Book Review: The Summer of Secrets by Sarah Jasmon

The Summer of Secrets: A compelling, emotional summer read for adults and YA

In the summer of 1983, fifteen-year-old Helen, an only child who lives with her neglectful dad, is rescued from the mundanity of her existence when the Dovers burst upon the scene: a Bohemian family who fill their ramshackle cottage by the canal with the scent of faraway lands and their unconventional ways. There are the cute and endearing twins, Pippa and Will, the handsome and elusive Seth, and Victoria: an opinionated, domineering fifteen-year-old girl who quickly becomes Helen’s best and only friend. Sarah Jamson captures perfectly both the never-ending feel of a long hot summer, and the claustrophobic intensity of teenage friendships as Helen tries to unravel the mystery of the Dovers, fearful that they will leave her to her lonely, friendless existence.

The author uses an unusual and effective technique to tell this powerful story, shifting between a past that is told in the third person, and the present told in the first, as the adult Helen struggles to piece together the events of that fateful summer. This technique helps create a sense of building tension and impending tragedy, so that even though the pages are filled with long, languorous days, you turn each page quickly, sensing that something unbearable is about to happen.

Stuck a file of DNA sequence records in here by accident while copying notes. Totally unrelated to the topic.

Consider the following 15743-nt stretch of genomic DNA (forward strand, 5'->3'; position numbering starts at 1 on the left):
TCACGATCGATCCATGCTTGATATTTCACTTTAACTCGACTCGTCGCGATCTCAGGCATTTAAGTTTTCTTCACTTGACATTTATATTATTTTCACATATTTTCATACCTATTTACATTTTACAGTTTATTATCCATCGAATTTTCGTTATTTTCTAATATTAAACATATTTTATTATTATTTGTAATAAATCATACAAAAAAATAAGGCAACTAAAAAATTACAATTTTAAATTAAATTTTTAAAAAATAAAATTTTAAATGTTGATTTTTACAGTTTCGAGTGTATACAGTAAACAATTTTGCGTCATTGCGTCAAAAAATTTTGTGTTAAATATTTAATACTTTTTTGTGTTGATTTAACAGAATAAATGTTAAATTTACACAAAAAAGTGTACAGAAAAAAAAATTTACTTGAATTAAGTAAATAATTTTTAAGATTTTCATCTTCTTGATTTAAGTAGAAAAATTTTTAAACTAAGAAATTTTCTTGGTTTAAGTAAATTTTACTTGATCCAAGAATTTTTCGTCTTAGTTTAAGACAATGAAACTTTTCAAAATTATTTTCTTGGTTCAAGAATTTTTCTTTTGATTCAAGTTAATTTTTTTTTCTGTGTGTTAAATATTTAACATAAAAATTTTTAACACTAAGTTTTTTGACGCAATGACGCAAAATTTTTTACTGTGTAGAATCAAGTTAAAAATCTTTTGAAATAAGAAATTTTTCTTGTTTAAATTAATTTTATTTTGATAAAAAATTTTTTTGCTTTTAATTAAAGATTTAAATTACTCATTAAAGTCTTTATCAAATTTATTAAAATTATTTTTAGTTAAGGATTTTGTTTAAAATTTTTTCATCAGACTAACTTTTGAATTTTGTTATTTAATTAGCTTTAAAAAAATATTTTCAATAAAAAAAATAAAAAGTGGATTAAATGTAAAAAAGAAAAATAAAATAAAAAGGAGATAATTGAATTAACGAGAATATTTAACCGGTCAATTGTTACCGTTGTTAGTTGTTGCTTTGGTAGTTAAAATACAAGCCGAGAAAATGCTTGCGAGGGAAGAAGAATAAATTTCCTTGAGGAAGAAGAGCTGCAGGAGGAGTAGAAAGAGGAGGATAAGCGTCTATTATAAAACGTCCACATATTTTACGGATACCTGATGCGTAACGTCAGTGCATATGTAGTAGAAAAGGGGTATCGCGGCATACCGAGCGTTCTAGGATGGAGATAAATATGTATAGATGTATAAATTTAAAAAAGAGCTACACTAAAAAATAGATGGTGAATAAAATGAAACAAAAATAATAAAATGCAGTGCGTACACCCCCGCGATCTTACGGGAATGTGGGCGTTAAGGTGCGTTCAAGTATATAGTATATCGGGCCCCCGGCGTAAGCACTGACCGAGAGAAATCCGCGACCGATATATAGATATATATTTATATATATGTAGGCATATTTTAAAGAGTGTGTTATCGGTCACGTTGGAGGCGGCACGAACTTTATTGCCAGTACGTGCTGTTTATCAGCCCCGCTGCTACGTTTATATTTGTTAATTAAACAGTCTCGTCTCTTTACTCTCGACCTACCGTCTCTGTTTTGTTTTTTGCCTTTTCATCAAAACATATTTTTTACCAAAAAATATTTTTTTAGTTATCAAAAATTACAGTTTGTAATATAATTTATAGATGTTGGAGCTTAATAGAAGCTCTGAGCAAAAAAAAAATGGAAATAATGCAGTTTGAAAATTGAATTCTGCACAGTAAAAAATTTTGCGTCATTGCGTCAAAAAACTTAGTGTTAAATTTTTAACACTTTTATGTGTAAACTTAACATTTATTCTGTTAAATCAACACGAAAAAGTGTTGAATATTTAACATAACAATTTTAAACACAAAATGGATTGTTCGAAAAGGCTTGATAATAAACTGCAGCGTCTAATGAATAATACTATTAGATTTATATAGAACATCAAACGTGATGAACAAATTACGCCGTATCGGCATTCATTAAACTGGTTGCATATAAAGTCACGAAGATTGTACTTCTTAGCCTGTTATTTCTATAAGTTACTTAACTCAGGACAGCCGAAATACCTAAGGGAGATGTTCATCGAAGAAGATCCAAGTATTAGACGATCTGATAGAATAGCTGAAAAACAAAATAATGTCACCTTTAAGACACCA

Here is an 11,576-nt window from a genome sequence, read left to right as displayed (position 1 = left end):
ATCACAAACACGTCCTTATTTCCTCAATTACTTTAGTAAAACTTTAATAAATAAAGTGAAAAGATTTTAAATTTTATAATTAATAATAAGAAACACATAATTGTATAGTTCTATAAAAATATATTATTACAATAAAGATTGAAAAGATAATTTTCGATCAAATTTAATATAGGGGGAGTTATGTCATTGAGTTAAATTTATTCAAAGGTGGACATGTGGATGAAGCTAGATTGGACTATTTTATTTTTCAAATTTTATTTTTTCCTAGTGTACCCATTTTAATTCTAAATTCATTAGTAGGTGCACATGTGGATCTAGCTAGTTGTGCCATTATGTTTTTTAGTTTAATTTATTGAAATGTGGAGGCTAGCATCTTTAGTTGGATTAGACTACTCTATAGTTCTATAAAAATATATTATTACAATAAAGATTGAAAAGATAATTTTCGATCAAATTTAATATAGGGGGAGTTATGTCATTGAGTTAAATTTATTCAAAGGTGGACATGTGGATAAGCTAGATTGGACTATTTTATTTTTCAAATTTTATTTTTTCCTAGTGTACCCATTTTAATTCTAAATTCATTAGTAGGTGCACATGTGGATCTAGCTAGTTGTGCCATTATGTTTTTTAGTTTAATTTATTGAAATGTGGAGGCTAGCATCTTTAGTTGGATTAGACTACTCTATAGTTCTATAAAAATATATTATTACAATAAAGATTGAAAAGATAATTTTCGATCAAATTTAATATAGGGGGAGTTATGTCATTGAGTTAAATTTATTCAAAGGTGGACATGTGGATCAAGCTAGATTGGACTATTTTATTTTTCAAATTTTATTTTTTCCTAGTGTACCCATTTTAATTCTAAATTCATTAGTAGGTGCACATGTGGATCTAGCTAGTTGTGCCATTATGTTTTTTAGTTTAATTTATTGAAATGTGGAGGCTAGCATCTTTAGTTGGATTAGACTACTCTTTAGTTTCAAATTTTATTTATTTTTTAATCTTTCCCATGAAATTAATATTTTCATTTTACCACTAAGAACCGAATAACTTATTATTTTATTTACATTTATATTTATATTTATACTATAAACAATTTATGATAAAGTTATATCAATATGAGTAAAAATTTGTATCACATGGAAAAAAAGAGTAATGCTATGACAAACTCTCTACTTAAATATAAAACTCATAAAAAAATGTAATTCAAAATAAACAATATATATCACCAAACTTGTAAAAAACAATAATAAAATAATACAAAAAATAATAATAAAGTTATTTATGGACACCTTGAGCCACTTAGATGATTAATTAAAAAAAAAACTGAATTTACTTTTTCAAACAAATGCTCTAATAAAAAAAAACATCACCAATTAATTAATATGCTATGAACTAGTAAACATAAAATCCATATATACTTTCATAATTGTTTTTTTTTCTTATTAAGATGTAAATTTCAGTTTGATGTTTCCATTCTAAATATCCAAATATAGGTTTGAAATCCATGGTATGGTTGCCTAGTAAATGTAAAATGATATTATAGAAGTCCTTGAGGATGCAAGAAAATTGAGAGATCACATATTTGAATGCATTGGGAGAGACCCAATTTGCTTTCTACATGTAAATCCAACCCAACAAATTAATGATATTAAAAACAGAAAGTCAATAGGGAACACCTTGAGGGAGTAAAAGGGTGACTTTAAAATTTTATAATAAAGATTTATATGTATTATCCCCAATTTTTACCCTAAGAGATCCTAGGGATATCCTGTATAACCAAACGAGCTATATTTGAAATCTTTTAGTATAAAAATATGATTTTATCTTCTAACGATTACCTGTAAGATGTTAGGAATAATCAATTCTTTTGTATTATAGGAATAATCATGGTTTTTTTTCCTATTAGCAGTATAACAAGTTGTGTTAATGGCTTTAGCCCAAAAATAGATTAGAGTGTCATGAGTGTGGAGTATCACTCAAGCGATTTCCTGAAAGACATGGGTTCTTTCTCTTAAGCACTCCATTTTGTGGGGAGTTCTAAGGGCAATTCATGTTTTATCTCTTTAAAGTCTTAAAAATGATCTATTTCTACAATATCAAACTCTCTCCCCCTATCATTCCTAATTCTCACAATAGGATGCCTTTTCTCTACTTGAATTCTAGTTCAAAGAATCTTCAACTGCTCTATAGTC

Sarah Jasmon is such a skilful writer, that she reminded me what it felt like to be fifteen: that ‘particular summer feeling, (where) everything was possible, all things within reach’. She has an artist’s eye and such a delicate touch with words that she manages to convey how a character is feeling just through the description of a particular bump in the carpet, or a flaw in the wall. I turned down the corners of so many pages of this book because of the skill of certain passages, or the beauty of a particular phrase.

It is hard to say much more without spoiling the plot, but if you love the poignant cover, then I guarantee you will love this book. Although primarily aimed at the adult market, I personally think that this book would appeal to older YA readers, particularly those who enjoyed We Were Liars by e.lockhart which tackles similar themes. It would be a great book to read on holiday, with the sun warming your face and the sound of children in your ears. But make sure you wear sunglasses, so that no one sees your tears.

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